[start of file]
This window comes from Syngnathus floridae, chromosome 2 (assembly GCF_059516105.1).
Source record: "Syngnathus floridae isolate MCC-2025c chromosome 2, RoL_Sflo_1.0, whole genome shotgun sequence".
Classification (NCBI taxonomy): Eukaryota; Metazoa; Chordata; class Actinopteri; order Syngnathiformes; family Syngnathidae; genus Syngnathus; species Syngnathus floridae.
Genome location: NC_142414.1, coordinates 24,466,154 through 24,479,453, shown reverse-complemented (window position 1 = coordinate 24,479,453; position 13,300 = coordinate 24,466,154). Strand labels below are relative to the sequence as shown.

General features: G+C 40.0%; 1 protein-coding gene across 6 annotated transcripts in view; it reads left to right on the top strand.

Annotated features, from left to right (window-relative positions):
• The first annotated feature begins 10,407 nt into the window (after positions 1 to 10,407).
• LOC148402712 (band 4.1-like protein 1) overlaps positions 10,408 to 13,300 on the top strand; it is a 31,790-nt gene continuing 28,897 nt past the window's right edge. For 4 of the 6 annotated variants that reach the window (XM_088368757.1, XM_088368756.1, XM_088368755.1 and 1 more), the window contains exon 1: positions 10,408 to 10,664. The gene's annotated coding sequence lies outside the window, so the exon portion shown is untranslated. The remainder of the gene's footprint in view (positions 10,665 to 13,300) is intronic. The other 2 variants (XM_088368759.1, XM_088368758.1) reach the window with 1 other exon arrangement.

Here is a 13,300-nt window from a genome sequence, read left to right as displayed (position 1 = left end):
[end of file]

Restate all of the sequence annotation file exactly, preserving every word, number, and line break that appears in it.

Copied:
This window comes from Syngnathus floridae, chromosome 2 (assembly GCF_059516105.1).
Source record: "Syngnathus floridae isolate MCC-2025c chromosome 2, RoL_Sflo_1.0, whole genome shotgun sequence".
Classification (NCBI taxonomy): Eukaryota; Metazoa; Chordata; class Actinopteri; order Syngnathiformes; family Syngnathidae; genus Syngnathus; species Syngnathus floridae.
Genome location: NC_142414.1, coordinates 24,466,154 through 24,479,453, shown reverse-complemented (window position 1 = coordinate 24,479,453; position 13,300 = coordinate 24,466,154). Strand labels below are relative to the sequence as shown.

General features: G+C 40.0%; 1 protein-coding gene across 6 annotated transcripts in view; it reads left to right on the top strand.

Annotated features, from left to right (window-relative positions):
• The first annotated feature begins 10,407 nt into the window (after positions 1 to 10,407).
• LOC148402712 (band 4.1-like protein 1) overlaps positions 10,408 to 13,300 on the top strand; it is a 31,790-nt gene continuing 28,897 nt past the window's right edge. For 4 of the 6 annotated variants that reach the window (XM_088368757.1, XM_088368756.1, XM_088368755.1 and 1 more), the window contains exon 1: positions 10,408 to 10,664. The gene's annotated coding sequence lies outside the window, so the exon portion shown is untranslated. The remainder of the gene's footprint in view (positions 10,665 to 13,300) is intronic. The other 2 variants (XM_088368759.1, XM_088368758.1) reach the window with 1 other exon arrangement.

Here is a 13,300-nt window from a genome sequence, read left to right as displayed (position 1 = left end):